A recently published paper by CSP Investigator Stuart Rowan and his team studies the use of polymer grafted cellulose nanocrystals in the making of water filtration membranes.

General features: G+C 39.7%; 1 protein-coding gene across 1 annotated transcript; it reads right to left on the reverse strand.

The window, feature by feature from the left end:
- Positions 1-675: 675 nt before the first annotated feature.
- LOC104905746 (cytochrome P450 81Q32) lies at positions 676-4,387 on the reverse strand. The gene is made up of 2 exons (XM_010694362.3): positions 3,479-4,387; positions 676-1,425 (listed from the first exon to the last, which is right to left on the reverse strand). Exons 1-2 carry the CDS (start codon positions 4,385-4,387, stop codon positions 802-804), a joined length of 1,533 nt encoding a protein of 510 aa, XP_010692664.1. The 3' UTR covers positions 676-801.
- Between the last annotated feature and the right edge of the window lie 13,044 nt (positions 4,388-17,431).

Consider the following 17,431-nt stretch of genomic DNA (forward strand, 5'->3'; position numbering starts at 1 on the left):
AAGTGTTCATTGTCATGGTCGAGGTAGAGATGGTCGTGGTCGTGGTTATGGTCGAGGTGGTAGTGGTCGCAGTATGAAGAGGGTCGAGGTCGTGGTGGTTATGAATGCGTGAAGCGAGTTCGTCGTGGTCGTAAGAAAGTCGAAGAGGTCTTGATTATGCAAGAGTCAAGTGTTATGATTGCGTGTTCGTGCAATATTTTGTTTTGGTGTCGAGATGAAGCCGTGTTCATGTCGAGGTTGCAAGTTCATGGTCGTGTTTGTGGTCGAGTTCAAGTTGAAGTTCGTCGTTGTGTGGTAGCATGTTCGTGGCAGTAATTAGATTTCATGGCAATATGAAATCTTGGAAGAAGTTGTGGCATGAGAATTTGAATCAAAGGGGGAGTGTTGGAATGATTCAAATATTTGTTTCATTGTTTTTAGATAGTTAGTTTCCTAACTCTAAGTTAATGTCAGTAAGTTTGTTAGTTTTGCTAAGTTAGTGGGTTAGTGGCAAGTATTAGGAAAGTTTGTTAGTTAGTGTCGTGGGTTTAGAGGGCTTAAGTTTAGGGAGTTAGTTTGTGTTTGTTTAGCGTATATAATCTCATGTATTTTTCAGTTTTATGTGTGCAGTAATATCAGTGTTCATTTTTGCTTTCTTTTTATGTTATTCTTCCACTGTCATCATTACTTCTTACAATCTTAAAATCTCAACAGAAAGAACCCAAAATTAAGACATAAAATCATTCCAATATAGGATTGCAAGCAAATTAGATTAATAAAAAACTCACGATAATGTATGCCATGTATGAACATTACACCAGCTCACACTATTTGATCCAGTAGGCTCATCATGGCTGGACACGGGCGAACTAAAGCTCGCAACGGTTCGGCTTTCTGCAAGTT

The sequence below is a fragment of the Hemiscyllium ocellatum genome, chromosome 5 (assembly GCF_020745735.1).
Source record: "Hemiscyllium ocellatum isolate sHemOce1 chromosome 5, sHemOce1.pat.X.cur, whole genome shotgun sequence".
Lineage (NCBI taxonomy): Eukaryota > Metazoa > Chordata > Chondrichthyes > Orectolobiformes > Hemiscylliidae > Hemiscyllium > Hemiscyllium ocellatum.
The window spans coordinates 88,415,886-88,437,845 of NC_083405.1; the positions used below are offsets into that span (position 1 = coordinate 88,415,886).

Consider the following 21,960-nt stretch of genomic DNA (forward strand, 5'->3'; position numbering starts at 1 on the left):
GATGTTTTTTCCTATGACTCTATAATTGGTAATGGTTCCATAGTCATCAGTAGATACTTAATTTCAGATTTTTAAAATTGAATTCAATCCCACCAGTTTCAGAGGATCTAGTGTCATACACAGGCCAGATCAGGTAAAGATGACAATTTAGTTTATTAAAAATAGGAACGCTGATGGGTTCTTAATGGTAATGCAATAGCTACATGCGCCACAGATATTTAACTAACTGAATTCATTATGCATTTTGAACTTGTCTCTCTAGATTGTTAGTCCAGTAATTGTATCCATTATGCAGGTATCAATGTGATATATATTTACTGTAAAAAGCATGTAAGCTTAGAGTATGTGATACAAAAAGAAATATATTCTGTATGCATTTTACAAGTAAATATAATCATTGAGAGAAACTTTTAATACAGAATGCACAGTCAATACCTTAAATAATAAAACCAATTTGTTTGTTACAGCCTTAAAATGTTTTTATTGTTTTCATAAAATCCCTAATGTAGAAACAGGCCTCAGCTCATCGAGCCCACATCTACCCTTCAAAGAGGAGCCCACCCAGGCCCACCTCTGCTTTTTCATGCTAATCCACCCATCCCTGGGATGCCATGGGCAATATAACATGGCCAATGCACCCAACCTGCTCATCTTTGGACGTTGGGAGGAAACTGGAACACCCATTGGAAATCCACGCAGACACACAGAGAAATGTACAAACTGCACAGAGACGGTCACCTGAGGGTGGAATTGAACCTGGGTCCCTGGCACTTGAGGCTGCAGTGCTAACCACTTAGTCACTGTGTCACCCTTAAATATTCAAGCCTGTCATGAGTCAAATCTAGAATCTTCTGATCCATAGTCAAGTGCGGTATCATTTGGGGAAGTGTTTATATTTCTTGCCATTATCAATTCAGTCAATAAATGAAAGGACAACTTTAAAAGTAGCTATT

Membrane filtration is a critical process in ensuring that water is clean and safe for human consumption. However, the current methods of making these membranes are expensive and consume a lot of energy. To develop more efficient and sustainable water filtration methods, Rowan and his team investigated polymer-grafted CNCs in the production of these membranes. They discovered that by controlling the amount of polymer attached to the CNCs and its arrangement, they could significantly enhance the membrane’s water filtration capability, from 3.5 liters per hour per square meter to 2900 liters per hour per square meter. These newly designed membranes also demonstrated an improved ability to filter out unwanted molecules of a certain size. Therefore, the new design permits water to pass through quickly while still keeping harmful substances out, thus enhancing the membrane’s overall effectiveness.